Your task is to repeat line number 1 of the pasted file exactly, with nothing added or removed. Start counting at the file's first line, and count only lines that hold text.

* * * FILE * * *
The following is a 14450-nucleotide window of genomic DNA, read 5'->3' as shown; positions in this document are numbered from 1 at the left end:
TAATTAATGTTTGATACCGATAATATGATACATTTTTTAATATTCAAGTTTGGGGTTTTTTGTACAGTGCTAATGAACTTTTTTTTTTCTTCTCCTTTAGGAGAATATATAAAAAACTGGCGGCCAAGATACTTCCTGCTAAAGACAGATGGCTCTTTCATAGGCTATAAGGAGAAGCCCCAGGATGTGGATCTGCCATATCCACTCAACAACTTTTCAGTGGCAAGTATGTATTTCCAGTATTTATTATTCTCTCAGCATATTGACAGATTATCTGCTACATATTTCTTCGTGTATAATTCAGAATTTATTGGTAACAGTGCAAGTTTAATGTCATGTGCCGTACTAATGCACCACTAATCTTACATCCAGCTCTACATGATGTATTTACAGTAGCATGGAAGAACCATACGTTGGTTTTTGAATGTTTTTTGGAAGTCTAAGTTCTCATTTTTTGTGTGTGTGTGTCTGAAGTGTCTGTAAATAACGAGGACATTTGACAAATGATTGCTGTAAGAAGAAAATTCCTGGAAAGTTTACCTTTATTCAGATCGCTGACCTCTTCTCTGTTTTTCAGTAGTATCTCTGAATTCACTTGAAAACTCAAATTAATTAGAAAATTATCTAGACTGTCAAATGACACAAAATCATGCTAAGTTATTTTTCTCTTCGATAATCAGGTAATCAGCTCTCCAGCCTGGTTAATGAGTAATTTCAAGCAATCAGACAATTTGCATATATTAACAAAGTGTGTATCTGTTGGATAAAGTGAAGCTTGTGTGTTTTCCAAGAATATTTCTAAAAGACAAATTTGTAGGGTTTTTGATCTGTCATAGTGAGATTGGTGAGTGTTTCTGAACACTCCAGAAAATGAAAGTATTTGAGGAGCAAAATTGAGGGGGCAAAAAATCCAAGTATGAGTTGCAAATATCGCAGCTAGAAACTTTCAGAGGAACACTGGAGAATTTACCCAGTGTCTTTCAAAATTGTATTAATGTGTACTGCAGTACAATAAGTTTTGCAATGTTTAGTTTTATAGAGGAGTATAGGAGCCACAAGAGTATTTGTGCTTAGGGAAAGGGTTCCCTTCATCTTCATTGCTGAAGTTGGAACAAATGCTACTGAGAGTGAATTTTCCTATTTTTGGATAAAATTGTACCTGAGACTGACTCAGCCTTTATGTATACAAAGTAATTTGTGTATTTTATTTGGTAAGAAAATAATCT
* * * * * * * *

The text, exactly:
The following is a 14450-nucleotide window of genomic DNA, read 5'->3' as shown; positions in this document are numbered from 1 at the left end: